7Welcome one another, therefore, just as Christ has welcomed you, for the glory of God.
That line between a self-conscious Judean and a thoroughly Hellenized individual of Judean ancestry, between a more or less observant member of the Judean community seeking to be faithful to the God of Israel, and a Judean who had adopted Greek ways and gods – between those who were circumcised (despite the scorn of the then modern world) and those who were not – was the deepest line dividing self-conscious Judeans from everyone else. It is like the line between Black and White when there were still fountains and restrooms labeled ‘whites only.’ It is the line between Arab and Jew today, or between American and Muslim in the days after 9/11. It is the line between rich and poor, ‘good people’ and ‘those people’, ‘us’ and ‘them’.
The erasing of this line is the linchpin of Christian faith. If Jesus is the Christ, the anointed of God, the Messiah who inaugurates the kingdom of God, in whom all creation is brought to its fulfillment; if Jesus is the Christ to whom, the scriptures say, “all nations shall come”; if he is the savior of the world and not just Judea, then the mission of his fledgling community is not to make people into better Judeans, but to gather all people to Christ – which, of course, happens not by obedience to the Judean law, but by trusting the redeeming, gathering work of God in Christ.
So erasing that dividing line between ‘Jew’ and ‘Gentile’ is everything. Then “welcoming one another” is not mere politeness or an effective mission strategy, it is the gospel itself. Welcoming one another proclaims the glory of God – the greatness and majesty and honor of God who comes to reign over the whole world, not some little part of it. It glorifies God by showing forth that he is the savior of all, not the patron deity of a few. Welcoming one another gives proper glory and honor to God who has come in Christ to bring the grace of life of the age to come. Not welcoming one another denies that Jesus is the Christ.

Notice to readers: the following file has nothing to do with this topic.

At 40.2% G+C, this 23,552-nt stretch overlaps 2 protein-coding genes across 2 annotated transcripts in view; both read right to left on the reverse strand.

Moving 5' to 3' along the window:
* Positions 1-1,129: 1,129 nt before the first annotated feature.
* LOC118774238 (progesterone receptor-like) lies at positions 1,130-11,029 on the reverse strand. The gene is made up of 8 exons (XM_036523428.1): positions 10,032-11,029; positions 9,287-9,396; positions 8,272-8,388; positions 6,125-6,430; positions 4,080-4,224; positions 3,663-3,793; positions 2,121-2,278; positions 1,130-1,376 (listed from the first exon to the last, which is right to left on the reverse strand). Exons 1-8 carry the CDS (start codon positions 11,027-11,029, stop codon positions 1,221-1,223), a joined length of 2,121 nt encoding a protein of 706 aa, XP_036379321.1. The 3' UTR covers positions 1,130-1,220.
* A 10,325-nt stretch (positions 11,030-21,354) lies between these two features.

Paul’s exhortation here is not a simple injunction to be polite to one another. This is a command essential to being sons and daughters of the kingdom.
So every time the church comes across as cold, aloof, unwelcoming, it denies Christ. It makes Christianity into just another one of the world’s many religions. It makes God one among many. It betrays the claim the Christ is Lord. It betrays the claim that there is only one God.
That dirty look my grandmother gave to some stranger who dared sit in “her pew” was funny to her grandchildren, who had to get her to church 15 minutes early to ensure she got her pew. But it was not funny. It denied Christ.
7Welcome one another, therefore, just as Christ has welcomed you, for the glory of God. 8For I tell you that Christ has become a servant of the circumcised on behalf of the truth of God in order that he might confirm the promises given to the patriarchs, 9and in order that the Gentiles might glorify God for his mercy. As it is written…
From there Paul goes on to quote passage after passage from the scripture as evidence that God has come in Christ to gather all nations, all peoples.
Nothing less than the promise to Abraham is at stake here, the promise that through Abraham God would bless all nations. This is the whole faith. On this the church stands or falls.
So we who bear the name of Christ can be self-righteous prigs if we want to. But if we are, we are not Christians.
On the other hand, we can remember always that Christ has welcomed us – and let that wondrous grace be the shaping power of our life.